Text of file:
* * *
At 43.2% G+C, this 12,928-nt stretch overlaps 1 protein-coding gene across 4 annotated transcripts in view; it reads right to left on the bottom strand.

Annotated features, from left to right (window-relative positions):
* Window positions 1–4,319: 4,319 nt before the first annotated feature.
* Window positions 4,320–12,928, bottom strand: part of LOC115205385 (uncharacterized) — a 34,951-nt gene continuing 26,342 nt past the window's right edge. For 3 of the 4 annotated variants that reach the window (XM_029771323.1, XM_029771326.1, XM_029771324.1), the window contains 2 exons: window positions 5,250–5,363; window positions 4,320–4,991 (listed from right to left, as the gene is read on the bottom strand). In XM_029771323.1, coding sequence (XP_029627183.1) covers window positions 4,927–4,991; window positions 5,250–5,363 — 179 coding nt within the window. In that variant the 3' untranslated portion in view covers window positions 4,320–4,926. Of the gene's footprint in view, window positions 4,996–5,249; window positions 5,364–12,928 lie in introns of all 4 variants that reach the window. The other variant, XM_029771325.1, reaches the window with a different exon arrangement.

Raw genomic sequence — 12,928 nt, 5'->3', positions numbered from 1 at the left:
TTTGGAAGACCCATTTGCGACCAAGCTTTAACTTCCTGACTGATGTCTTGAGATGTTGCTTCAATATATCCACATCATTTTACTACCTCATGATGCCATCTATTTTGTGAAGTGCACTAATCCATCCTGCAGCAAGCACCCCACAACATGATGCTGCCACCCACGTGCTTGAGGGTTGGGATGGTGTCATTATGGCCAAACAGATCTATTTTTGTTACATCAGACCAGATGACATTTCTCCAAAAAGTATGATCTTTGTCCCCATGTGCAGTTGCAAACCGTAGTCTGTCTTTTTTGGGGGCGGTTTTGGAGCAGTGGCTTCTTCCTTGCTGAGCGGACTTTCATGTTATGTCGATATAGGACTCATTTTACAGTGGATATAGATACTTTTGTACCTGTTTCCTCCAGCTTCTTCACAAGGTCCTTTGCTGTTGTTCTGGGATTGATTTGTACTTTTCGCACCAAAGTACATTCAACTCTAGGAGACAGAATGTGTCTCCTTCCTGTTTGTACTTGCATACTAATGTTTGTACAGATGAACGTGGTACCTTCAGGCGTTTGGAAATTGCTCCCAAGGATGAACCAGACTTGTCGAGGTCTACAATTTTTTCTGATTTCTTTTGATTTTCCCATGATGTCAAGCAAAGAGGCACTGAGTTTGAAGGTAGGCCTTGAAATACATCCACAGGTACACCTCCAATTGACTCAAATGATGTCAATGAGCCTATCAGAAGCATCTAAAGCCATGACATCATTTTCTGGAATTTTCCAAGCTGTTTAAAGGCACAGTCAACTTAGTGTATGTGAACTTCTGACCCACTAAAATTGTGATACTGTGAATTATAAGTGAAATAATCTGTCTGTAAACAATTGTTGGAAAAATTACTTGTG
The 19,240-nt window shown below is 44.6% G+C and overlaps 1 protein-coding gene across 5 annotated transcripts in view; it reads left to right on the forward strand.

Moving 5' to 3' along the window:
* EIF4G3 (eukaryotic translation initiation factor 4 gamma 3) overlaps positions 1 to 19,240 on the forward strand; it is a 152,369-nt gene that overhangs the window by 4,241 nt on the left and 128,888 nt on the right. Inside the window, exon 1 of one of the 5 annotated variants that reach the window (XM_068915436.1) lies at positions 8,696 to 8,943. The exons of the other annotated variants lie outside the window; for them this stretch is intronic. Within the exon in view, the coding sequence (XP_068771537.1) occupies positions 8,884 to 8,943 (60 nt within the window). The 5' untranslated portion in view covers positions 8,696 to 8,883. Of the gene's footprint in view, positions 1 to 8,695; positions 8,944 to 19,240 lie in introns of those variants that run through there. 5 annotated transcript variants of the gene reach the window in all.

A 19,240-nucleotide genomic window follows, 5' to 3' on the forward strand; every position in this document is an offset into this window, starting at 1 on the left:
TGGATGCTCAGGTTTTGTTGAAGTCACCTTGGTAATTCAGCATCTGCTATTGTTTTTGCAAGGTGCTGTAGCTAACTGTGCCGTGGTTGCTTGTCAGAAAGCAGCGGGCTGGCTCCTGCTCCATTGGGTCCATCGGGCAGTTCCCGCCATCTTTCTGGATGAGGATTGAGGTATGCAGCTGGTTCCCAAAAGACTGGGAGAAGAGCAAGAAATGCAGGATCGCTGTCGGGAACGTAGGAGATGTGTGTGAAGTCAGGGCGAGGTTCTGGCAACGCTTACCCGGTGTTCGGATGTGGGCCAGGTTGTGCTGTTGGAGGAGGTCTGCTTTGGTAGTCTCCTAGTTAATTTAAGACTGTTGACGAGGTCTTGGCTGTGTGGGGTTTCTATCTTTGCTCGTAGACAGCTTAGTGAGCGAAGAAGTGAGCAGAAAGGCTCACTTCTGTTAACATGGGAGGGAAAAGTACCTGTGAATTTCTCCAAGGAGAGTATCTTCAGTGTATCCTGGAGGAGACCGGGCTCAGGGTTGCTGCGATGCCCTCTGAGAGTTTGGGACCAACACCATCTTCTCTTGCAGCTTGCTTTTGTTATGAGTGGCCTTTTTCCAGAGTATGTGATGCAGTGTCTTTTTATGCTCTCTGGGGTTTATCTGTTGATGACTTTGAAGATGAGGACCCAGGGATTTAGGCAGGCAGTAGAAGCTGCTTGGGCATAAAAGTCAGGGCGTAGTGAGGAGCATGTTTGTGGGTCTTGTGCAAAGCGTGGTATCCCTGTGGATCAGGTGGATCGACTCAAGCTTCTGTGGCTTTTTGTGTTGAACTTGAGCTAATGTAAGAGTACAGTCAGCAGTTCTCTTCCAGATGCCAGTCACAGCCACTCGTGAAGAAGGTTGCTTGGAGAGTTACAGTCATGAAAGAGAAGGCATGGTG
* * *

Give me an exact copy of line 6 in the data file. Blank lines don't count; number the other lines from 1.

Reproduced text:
TTTGGAAGACCCATTTGCGACCAAGCTTTAACTTCCTGACTGATGTCTTGAGATGTTGCTTCAATATATCCACATCATTTTACTACCTCATGATGCCATCTATTTTGTGAAGTGCACTAATCCATCCTGCAGCAAGCACCCCACAACATGATGCTGCCACCCACGTGCTTGAGGGTTGGGATGGTGTCATTATGGCCAAACAGATCTATTTTTGTTACATCAGACCAGATGACATTTCTCCAAAAAGTATGATCTTTGTCCCCATGTGCAGTTGCAAACCGTAGTCTGTCTTTTTTGGGGGCGGTTTTGGAGCAGTGGCTTCTTCCTTGCTGAGCGGACTTTCATGTTATGTCGATATAGGACTCATTTTACAGTGGATATAGATACTTTTGTACCTGTTTCCTCCAGCTTCTTCACAAGGTCCTTTGCTGTTGTTCTGGGATTGATTTGTACTTTTCGCACCAAAGTACATTCAACTCTAGGAGACAGAATGTGTCTCCTTCCTGTTTGTACTTGCATACTAATGTTTGTACAGATGAACGTGGTACCTTCAGGCGTTTGGAAATTGCTCCCAAGGATGAACCAGACTTGTCGAGGTCTACAATTTTTTCTGATTTCTTTTGATTTTCCCATGATGTCAAGCAAAGAGGCACTGAGTTTGAAGGTAGGCCTTGAAATACATCCACAGGTACACCTCCAATTGACTCAAATGATGTCAATGAGCCTATCAGAAGCATCTAAAGCCATGACATCATTTTCTGGAATTTTCCAAGCTGTTTAAAGGCACAGTCAACTTAGTGTATGTGAACTTCTGACCCACTAAAATTGTGATACTGTGAATTATAAGTGAAATAATCTGTCTGTAAACAATTGTTGGAAAAATTACTTGTG